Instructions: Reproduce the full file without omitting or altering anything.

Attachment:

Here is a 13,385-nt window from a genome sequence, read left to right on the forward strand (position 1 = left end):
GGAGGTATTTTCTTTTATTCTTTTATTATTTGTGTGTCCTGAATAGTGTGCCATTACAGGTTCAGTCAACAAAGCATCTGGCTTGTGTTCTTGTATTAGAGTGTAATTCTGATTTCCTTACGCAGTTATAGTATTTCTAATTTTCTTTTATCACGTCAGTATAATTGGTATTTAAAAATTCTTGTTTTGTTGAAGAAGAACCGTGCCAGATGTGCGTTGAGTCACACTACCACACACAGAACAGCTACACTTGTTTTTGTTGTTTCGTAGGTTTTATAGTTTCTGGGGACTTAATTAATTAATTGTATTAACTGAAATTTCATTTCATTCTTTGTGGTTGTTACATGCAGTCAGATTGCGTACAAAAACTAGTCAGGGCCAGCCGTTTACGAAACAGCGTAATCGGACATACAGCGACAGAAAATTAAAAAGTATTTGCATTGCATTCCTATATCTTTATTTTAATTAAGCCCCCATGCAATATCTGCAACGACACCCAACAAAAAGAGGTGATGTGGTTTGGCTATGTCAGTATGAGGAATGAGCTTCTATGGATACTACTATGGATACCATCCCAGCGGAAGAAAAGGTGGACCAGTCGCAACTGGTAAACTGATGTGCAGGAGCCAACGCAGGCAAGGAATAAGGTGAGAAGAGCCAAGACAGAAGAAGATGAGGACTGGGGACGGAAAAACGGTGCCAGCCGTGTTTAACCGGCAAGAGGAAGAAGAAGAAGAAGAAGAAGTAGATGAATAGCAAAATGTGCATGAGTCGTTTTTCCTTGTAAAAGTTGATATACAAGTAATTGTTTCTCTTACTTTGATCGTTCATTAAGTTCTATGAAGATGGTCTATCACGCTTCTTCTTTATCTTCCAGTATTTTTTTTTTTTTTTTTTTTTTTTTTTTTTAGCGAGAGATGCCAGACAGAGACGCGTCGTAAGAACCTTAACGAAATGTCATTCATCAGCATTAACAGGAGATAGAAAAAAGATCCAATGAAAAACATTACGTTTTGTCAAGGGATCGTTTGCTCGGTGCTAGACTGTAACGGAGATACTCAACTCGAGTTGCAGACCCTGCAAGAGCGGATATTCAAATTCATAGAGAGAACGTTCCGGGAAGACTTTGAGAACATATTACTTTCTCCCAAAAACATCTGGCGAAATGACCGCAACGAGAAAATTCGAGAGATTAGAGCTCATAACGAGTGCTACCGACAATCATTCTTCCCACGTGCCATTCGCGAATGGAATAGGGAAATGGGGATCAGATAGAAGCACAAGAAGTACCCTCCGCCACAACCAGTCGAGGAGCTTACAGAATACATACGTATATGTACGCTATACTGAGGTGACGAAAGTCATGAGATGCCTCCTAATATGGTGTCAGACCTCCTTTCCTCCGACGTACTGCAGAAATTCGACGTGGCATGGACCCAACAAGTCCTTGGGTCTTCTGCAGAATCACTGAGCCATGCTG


Here is a 13,385-nt window from a genome sequence, read left to right on the forward strand (position 1 = left end):
GGAGGTATTTTCTTTTATTCTTTTATTATTTGTGTGTCCTGAATAGTGTGCCATTACAGGTTCAGTCAACAAAGCATCTGGCTTGTGTTCTTGTATTAGAGTGTAATTCTGATTTCCTTACGCAGTTATAGTATTTCTAATTTTCTTTTATCACGTCAGTATAATTGGTATTTAAAAATTCTTGTTTTGTTGAAGAAGAACCGTGCCAGATGTGCGTTGAGTCACACTACCACACACAGAACAGCTACACTTGTTTTTGTTGTTTCGTAGGTTTTATAGTTTCTGGGGACTTAATTAATTAATTGTATTAACTGAAATTTCATTTCATTCTTTGTGGTTGTTACATGCAGTCAGATTGCGTACAAAAACTAGTCAGGGCCAGCCGTTTACGAAACAGCGTAATCGGACATACAGCGACAGAAAATTAAAAAGTATTTGCATTGCATTCCTATATCTTTATTTTAATTAAGCCCCCATGCAATATCTGCAACGACACCCAACAAAAAGAGGTGATGTGGTTTGGCTATGTCAGTATGAGGAATGAGCTTCTATGGATACTACTATGGATACCATCCCAGCGGAAGAAAAGGTGGACCAGTCGCAACTGGTAAACTGATGTGCAGGAGCCAACGCAGGCAAGGAATAAGGTGAGAAGAGCCAAGACAGAAGAAGATGAGGACTGGGGACGGAAAAACGGTGCCAGCCGTGTTTAACCGGCAAGAGGAAGAAGAAGAAGAAGAAGAAGTAGATGAATAGCAAAATGTGCATGAGTCGTTTTTCCTTGTAAAAGTTGATATACAAGTAATTGTTTCTCTTACTTTGATCGTTCATTAAGTTCTATGAAGATGGTCTATCACGCTTCTTCTTTATCTTCCAGTATTTTTTTTTTTTTTTTTTTTTTTTTTTTTTAGCGAGAGATGCCAGACAGAGACGCGTCGTAAGAACCTTAACGAAATGTCATTCATCAGCATTAACAGGAGATAGAAAAAAGATCCAATGAAAAACATTACGTTTTGTCAAGGGATCGTTTGCTCGGTGCTAGACTGTAACGGAGATACTCAACTCGAGTTGCAGACCCTGCAAGAGCGGATATTCAAATTCATAGAGAGAACGTTCCGGGAAGACTTTGAGAACATATTACTTTCTCCCAAAAACATCTGGCGAAATGACCGCAACGAGAAAATTCGAGAGATTAGAGCTCATAACGAGTGCTACCGACAATCATTCTTCCCACGTGCCATTCGCGAATGGAATAGGGAAATGGGGATCAGATAGAAGCACAAGAAGTACCCTCCGCCACAACCAGTCGAGGAGCTTACAGAATACATACGTATATGTACGCTATACTGAGGTGACGAAAGTCATGAGATGCCTCCTAATATGGTGTCAGACCTCCTTTCCTCCGACGTACTGCAGAAATTCGACGTGGCATGGACCCAACAAGTCCTTGGGTCTTCTGCAGAATCACTGAGCCATGCTG